Kosmoceratops: Triceratops 15-Horned Cousin
July 27, 2011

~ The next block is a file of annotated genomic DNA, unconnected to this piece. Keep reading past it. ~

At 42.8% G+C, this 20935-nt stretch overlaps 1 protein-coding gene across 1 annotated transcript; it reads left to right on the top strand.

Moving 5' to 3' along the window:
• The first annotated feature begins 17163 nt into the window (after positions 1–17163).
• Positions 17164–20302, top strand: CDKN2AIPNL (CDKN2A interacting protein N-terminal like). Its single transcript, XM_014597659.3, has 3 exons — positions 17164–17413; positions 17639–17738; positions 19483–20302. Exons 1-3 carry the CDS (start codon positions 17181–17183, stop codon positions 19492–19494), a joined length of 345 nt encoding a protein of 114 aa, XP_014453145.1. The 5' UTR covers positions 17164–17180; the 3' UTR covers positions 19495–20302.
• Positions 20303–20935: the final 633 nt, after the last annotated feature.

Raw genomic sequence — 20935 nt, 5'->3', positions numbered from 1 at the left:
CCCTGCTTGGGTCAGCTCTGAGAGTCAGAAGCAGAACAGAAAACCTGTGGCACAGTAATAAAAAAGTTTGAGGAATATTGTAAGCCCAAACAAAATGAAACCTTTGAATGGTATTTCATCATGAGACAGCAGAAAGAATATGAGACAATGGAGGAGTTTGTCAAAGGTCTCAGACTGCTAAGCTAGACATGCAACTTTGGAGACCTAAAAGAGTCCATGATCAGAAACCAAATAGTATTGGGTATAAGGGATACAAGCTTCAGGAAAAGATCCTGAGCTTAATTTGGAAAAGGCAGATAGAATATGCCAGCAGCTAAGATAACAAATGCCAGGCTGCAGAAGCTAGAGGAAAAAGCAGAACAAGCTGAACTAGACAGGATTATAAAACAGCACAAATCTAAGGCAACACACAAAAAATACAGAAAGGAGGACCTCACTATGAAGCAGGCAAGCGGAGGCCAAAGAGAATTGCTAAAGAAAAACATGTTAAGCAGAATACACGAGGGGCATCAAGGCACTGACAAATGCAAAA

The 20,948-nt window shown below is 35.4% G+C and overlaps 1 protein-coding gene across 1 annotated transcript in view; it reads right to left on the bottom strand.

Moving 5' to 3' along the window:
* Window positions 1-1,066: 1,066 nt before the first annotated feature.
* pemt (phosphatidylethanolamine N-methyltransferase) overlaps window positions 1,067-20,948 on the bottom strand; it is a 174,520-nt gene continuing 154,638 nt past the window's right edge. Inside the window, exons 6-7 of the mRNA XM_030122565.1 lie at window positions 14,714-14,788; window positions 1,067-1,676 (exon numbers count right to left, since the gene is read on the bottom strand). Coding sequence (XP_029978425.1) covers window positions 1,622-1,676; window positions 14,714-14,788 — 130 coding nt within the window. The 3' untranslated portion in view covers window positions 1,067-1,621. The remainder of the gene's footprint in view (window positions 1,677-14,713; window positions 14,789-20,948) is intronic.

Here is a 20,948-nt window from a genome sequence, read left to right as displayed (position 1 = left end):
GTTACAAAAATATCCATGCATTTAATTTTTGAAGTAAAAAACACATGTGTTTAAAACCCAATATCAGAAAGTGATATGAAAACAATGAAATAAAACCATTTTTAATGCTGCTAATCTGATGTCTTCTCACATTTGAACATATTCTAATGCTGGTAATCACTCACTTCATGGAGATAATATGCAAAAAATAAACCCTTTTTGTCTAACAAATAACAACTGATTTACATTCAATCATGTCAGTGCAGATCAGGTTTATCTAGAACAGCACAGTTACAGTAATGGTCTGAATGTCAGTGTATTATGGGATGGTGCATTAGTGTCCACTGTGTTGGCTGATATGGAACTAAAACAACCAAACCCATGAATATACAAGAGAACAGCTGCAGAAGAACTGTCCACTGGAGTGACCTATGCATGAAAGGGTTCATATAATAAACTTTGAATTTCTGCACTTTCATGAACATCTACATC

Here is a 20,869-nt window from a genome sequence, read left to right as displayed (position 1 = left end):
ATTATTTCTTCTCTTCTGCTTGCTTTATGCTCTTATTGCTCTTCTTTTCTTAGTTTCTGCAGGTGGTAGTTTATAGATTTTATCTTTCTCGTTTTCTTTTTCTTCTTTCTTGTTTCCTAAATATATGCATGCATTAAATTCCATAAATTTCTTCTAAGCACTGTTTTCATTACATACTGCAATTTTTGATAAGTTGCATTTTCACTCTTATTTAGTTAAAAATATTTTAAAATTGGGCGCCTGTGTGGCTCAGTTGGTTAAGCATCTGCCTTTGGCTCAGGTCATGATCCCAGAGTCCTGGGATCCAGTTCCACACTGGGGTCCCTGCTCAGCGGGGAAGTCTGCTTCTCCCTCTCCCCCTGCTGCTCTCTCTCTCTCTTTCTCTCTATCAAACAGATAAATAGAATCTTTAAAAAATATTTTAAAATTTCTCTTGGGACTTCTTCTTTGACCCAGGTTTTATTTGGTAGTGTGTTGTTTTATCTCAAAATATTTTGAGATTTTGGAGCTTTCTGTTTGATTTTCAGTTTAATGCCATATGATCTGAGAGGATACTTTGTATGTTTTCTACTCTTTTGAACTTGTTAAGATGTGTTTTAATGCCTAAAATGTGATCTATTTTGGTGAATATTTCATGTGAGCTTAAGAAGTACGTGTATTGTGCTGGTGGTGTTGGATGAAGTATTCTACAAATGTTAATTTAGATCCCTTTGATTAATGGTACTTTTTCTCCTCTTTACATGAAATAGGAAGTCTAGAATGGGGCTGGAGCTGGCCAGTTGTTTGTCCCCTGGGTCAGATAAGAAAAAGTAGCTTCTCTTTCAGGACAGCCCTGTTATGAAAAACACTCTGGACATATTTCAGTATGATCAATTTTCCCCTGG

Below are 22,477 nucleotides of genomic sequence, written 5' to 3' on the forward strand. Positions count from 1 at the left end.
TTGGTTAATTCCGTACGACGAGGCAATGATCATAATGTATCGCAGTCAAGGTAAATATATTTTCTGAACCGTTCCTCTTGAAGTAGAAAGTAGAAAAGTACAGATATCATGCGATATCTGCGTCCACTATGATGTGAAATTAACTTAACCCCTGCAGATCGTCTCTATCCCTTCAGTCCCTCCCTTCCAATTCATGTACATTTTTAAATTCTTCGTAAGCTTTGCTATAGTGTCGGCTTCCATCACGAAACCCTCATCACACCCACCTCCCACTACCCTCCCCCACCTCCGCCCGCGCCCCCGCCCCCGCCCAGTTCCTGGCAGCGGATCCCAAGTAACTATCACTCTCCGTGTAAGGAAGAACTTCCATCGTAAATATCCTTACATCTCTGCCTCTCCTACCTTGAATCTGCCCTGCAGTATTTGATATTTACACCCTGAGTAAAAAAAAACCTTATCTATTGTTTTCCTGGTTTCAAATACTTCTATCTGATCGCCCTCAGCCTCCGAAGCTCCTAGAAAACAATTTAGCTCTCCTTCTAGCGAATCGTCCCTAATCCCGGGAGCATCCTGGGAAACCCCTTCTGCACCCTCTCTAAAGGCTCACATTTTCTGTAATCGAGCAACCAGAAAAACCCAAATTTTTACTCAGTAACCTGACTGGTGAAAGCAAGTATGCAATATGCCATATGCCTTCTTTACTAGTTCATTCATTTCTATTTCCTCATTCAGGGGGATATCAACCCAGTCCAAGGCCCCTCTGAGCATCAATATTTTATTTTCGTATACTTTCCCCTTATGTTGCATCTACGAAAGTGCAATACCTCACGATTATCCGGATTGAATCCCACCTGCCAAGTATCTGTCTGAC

This photo shows a Utah Museum of Natural History conservator's slow extraction of the 15-horned Kosmoceratops richardsoni from 76 million year old rock and a modern field plaster cast. Paleoartist Lukas Panzarin's drawing in the top frame illustrates the reconstruction of Kosmoceratops, which shows similarities between the shape of "Kosmo's" skull and the shape of the more famous Triceratops, that lived about 8 million years later. This second discovered example of Kosmoceratops grazed along an inland seaway near present day Grand Staircase-Escalante National Monument, in southern Utah. This specimen was about 15 ft (4.5 m) long - slightly larger than the modern Black Rhinoceros. Paleontologist's disagree whether Triceratops' many possible predecessors, who all lived along a Late Cretaceous inland sea that stretched from present day Texas through Utah and into Alberta Canada, evolved separately and were cut-off from each other by land barriers. The discoverers of this example of Kosmoceratops believe that the unique features of this Utah dinosaur are so different from his 76 million year old contemporaries to the north and the south that it must have evolved in a region physically cut off from other closely related species. Photo taken on November 14, 2010.